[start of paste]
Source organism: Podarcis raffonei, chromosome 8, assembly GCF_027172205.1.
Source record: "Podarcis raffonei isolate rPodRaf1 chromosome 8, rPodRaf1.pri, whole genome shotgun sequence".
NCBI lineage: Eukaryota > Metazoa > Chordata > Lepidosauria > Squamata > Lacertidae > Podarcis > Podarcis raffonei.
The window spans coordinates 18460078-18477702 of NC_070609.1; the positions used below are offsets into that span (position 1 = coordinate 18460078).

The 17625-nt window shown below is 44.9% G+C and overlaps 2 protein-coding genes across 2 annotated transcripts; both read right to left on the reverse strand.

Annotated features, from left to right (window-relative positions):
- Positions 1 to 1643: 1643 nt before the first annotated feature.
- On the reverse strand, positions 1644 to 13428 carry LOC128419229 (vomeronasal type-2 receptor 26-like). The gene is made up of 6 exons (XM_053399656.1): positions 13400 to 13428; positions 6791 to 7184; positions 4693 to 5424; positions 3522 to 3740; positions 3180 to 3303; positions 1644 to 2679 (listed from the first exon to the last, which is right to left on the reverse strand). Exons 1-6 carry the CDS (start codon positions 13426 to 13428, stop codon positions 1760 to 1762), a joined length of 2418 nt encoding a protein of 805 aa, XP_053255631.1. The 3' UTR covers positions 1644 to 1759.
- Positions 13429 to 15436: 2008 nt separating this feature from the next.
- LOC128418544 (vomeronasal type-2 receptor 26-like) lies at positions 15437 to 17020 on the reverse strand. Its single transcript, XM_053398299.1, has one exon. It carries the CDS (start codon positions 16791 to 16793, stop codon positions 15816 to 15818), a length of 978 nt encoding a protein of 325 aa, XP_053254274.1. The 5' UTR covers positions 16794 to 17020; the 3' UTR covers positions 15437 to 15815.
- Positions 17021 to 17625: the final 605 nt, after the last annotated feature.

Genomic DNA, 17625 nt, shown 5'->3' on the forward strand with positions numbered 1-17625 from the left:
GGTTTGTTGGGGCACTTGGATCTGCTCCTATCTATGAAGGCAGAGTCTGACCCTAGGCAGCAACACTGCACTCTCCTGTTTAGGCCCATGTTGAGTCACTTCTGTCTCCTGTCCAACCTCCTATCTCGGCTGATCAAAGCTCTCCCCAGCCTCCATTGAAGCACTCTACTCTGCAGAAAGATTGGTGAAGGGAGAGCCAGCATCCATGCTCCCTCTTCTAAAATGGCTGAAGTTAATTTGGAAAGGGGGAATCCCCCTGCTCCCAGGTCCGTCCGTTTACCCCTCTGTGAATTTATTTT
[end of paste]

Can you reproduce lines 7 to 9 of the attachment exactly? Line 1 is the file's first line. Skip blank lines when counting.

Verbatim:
- Positions 1 to 1643: 1643 nt before the first annotated feature.
- On the reverse strand, positions 1644 to 13428 carry LOC128419229 (vomeronasal type-2 receptor 26-like). The gene is made up of 6 exons (XM_053399656.1): positions 13400 to 13428; positions 6791 to 7184; positions 4693 to 5424; positions 3522 to 3740; positions 3180 to 3303; positions 1644 to 2679 (listed from the first exon to the last, which is right to left on the reverse strand). Exons 1-6 carry the CDS (start codon positions 13426 to 13428, stop codon positions 1760 to 1762), a joined length of 2418 nt encoding a protein of 805 aa, XP_053255631.1. The 3' UTR covers positions 1644 to 1759.
- Positions 13429 to 15436: 2008 nt separating this feature from the next.